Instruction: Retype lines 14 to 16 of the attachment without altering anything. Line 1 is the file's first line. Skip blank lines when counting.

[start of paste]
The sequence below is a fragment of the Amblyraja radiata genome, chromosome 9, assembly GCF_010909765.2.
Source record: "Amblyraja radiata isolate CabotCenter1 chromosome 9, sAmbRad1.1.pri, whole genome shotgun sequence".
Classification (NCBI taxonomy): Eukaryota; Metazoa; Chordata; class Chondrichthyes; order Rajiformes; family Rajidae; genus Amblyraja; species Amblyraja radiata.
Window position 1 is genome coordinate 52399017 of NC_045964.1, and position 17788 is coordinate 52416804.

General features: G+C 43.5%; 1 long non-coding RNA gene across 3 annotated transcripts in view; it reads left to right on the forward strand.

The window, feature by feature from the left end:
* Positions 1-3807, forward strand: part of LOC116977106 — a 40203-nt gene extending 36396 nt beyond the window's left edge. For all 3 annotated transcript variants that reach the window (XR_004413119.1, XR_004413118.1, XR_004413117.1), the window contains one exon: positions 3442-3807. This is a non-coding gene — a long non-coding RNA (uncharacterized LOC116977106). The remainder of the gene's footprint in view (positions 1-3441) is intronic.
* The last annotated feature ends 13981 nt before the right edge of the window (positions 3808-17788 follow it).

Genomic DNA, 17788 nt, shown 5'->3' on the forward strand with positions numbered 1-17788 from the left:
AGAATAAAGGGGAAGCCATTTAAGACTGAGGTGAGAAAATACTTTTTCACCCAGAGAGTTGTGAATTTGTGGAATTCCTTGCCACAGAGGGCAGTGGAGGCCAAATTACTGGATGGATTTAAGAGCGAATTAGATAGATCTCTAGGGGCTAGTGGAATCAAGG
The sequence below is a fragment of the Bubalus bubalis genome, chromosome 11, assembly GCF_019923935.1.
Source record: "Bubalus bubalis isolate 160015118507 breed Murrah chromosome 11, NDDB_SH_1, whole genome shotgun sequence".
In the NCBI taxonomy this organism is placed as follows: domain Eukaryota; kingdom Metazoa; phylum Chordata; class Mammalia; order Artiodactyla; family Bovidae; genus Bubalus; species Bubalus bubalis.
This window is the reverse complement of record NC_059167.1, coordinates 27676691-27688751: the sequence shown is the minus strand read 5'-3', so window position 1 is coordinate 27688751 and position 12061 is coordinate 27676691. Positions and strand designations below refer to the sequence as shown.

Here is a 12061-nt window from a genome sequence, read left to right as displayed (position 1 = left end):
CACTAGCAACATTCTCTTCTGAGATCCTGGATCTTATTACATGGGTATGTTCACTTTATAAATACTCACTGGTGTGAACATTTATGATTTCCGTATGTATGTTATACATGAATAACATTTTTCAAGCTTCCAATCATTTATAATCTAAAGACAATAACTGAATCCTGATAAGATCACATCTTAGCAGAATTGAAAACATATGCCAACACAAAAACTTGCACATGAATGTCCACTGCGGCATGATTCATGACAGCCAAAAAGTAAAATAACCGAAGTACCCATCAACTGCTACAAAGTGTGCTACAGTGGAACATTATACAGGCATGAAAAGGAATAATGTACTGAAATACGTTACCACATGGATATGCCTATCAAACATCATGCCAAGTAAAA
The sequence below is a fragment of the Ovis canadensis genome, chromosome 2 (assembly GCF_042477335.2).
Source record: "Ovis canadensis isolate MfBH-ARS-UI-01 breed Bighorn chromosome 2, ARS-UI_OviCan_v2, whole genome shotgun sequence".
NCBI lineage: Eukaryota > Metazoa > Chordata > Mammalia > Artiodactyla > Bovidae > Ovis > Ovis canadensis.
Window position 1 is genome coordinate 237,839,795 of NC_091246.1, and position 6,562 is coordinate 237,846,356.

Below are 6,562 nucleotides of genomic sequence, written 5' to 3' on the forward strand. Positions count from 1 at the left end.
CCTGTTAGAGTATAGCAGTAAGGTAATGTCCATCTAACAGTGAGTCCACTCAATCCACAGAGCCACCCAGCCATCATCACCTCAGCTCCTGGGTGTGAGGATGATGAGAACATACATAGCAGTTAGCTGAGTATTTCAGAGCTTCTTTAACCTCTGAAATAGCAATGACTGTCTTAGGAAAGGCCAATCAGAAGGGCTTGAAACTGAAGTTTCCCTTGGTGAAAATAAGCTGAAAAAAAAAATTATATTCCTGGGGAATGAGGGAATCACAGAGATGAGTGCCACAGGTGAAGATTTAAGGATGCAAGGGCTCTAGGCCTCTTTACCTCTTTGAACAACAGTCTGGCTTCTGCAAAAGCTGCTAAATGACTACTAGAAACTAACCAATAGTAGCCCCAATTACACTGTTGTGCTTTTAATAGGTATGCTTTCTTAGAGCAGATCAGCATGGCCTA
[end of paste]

This window is the reverse complement of record NC_059167.1, coordinates 27676691-27688751: the sequence shown is the minus strand read 5'-3', so window position 1 is coordinate 27688751 and position 12061 is coordinate 27676691. Positions and strand designations below refer to the sequence as shown.

Here is a 12061-nt window from a genome sequence, read left to right as displayed (position 1 = left end):
CACTAGCAACATTCTCTTCTGAGATCCTGGATCTTATTACATGGGTATGTTCACTTTATAAATACTCACTGGTGTGAACATTTATGATTTCCGTATGTATGTTATACATGAATAACATTTTTCAAGCTTCCAATCATTTATAATCTAAAGACAATAACTGAATCCTGATAAGATCACATCTTAGCAGAATTGAAAACATATGCCAACACAAAAACTTGCACATGAATGTCCACTGCGGCATGATTCATGACAGCCAAAAAGTAAAATAACCGAAGTACCCATCAACTGCTACAAAGTGTGCTACAGTGGAACATTATACAGGCATGAAAAGGAATAATGTACTGAAATACGTTACCACATGGATATGCCTATCAAACATCATGCCAAGTAAAA